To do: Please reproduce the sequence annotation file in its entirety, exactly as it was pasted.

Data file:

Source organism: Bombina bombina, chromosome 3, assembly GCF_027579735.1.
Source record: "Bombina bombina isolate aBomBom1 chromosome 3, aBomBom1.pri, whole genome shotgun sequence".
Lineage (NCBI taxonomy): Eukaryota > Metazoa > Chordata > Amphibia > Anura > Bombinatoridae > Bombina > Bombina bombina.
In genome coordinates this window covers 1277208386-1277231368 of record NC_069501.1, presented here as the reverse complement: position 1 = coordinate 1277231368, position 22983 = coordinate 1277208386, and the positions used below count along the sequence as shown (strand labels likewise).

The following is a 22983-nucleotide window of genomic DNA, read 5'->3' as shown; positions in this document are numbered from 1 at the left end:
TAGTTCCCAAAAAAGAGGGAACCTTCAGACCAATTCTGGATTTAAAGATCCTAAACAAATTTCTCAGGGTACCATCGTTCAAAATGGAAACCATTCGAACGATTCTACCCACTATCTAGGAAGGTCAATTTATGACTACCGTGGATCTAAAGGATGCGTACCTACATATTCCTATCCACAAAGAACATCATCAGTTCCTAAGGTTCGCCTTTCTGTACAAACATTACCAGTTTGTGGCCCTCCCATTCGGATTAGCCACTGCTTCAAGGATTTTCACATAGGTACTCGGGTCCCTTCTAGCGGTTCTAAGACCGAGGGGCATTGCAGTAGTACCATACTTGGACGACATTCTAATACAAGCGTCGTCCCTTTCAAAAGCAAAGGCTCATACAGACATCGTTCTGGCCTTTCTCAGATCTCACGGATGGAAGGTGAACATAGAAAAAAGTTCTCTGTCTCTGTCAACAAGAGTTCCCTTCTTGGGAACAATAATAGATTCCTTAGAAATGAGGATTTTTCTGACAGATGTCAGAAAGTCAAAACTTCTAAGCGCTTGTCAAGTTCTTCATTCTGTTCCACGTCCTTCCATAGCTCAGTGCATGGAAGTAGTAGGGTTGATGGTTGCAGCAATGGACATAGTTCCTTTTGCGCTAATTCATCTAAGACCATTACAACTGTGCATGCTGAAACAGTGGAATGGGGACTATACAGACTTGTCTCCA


Source organism: Bombina bombina, chromosome 3, assembly GCF_027579735.1.
Source record: "Bombina bombina isolate aBomBom1 chromosome 3, aBomBom1.pri, whole genome shotgun sequence".
Lineage (NCBI taxonomy): Eukaryota > Metazoa > Chordata > Amphibia > Anura > Bombinatoridae > Bombina > Bombina bombina.
In genome coordinates this window covers 1277208386-1277231368 of record NC_069501.1, presented here as the reverse complement: position 1 = coordinate 1277231368, position 22983 = coordinate 1277208386, and the positions used below count along the sequence as shown (strand labels likewise).

The following is a 22983-nucleotide window of genomic DNA, read 5'->3' as shown; positions in this document are numbered from 1 at the left end:
TAGTTCCCAAAAAAGAGGGAACCTTCAGACCAATTCTGGATTTAAAGATCCTAAACAAATTTCTCAGGGTACCATCGTTCAAAATGGAAACCATTCGAACGATTCTACCCACTATCTAGGAAGGTCAATTTATGACTACCGTGGATCTAAAGGATGCGTACCTACATATTCCTATCCACAAAGAACATCATCAGTTCCTAAGGTTCGCCTTTCTGTACAAACATTACCAGTTTGTGGCCCTCCCATTCGGATTAGCCACTGCTTCAAGGATTTTCACATAGGTACTCGGGTCCCTTCTAGCGGTTCTAAGACCGAGGGGCATTGCAGTAGTACCATACTTGGACGACATTCTAATACAAGCGTCGTCCCTTTCAAAAGCAAAGGCTCATACAGACATCGTTCTGGCCTTTCTCAGATCTCACGGATGGAAGGTGAACATAGAAAAAAGTTCTCTGTCTCTGTCAACAAGAGTTCCCTTCTTGGGAACAATAATAGATTCCTTAGAAATGAGGATTTTTCTGACAGATGTCAGAAAGTCAAAACTTCTAAGCGCTTGTCAAGTTCTTCATTCTGTTCCACGTCCTTCCATAGCTCAGTGCATGGAAGTAGTAGGGTTGATGGTTGCAGCAATGGACATAGTTCCTTTTGCGCTAATTCATCTAAGACCATTACAACTGTGCATGCTGAAACAGTGGAATGGGGACTATACAGACTTGTCTCCA